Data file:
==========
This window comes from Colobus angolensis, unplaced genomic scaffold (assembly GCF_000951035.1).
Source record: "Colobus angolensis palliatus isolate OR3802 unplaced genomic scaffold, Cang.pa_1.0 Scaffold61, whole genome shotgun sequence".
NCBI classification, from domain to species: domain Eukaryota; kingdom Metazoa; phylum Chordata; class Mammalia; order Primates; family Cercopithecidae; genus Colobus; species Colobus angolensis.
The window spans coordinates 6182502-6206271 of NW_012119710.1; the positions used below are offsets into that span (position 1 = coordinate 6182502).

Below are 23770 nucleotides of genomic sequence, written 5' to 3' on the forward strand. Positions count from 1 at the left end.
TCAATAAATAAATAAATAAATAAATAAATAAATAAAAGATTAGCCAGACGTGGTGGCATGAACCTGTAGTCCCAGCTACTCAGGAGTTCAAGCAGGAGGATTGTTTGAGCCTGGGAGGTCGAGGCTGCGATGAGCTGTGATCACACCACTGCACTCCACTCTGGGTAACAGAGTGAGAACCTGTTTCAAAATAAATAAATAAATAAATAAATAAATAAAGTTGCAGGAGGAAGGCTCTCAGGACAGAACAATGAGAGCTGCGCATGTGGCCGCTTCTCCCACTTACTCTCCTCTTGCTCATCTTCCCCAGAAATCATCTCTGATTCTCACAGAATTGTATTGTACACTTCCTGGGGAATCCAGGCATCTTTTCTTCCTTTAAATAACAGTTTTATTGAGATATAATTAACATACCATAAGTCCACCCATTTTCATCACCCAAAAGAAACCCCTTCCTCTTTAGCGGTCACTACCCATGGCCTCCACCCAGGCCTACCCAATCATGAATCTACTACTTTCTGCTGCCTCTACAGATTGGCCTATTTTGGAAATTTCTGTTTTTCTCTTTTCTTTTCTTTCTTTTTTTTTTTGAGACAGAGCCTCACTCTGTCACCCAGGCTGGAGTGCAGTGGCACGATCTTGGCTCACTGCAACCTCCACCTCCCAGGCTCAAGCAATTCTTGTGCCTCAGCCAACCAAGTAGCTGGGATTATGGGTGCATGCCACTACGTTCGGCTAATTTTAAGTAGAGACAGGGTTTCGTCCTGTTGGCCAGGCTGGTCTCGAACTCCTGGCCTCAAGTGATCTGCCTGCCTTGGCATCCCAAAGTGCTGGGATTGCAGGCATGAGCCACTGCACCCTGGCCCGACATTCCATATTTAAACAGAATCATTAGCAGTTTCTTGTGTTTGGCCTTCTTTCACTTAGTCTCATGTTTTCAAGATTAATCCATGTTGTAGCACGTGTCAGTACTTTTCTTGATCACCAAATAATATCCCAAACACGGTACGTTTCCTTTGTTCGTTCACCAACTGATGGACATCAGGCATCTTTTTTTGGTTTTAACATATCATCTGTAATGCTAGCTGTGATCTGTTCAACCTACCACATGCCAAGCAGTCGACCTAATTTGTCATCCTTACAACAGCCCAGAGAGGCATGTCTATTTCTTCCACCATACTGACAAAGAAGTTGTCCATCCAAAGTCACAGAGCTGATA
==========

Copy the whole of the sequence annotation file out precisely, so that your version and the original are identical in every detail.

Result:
This window comes from Colobus angolensis, unplaced genomic scaffold (assembly GCF_000951035.1).
Source record: "Colobus angolensis palliatus isolate OR3802 unplaced genomic scaffold, Cang.pa_1.0 Scaffold61, whole genome shotgun sequence".
NCBI classification, from domain to species: domain Eukaryota; kingdom Metazoa; phylum Chordata; class Mammalia; order Primates; family Cercopithecidae; genus Colobus; species Colobus angolensis.
The window spans coordinates 6182502-6206271 of NW_012119710.1; the positions used below are offsets into that span (position 1 = coordinate 6182502).

Below are 23770 nucleotides of genomic sequence, written 5' to 3' on the forward strand. Positions count from 1 at the left end.
TCAATAAATAAATAAATAAATAAATAAATAAATAAAAGATTAGCCAGACGTGGTGGCATGAACCTGTAGTCCCAGCTACTCAGGAGTTCAAGCAGGAGGATTGTTTGAGCCTGGGAGGTCGAGGCTGCGATGAGCTGTGATCACACCACTGCACTCCACTCTGGGTAACAGAGTGAGAACCTGTTTCAAAATAAATAAATAAATAAATAAATAAATAAAGTTGCAGGAGGAAGGCTCTCAGGACAGAACAATGAGAGCTGCGCATGTGGCCGCTTCTCCCACTTACTCTCCTCTTGCTCATCTTCCCCAGAAATCATCTCTGATTCTCACAGAATTGTATTGTACACTTCCTGGGGAATCCAGGCATCTTTTCTTCCTTTAAATAACAGTTTTATTGAGATATAATTAACATACCATAAGTCCACCCATTTTCATCACCCAAAAGAAACCCCTTCCTCTTTAGCGGTCACTACCCATGGCCTCCACCCAGGCCTACCCAATCATGAATCTACTACTTTCTGCTGCCTCTACAGATTGGCCTATTTTGGAAATTTCTGTTTTTCTCTTTTCTTTTCTTTCTTTTTTTTTTTGAGACAGAGCCTCACTCTGTCACCCAGGCTGGAGTGCAGTGGCACGATCTTGGCTCACTGCAACCTCCACCTCCCAGGCTCAAGCAATTCTTGTGCCTCAGCCAACCAAGTAGCTGGGATTATGGGTGCATGCCACTACGTTCGGCTAATTTTAAGTAGAGACAGGGTTTCGTCCTGTTGGCCAGGCTGGTCTCGAACTCCTGGCCTCAAGTGATCTGCCTGCCTTGGCATCCCAAAGTGCTGGGATTGCAGGCATGAGCCACTGCACCCTGGCCCGACATTCCATATTTAAACAGAATCATTAGCAGTTTCTTGTGTTTGGCCTTCTTTCACTTAGTCTCATGTTTTCAAGATTAATCCATGTTGTAGCACGTGTCAGTACTTTTCTTGATCACCAAATAATATCCCAAACACGGTACGTTTCCTTTGTTCGTTCACCAACTGATGGACATCAGGCATCTTTTTTTGGTTTTAACATATCATCTGTAATGCTAGCTGTGATCTGTTCAACCTACCACATGCCAAGCAGTCGACCTAATTTGTCATCCTTACAACAGCCCAGAGAGGCATGTCTATTTCTTCCACCATACTGACAAAGAAGTTGTCCATCCAAAGTCACAGAGCTGATA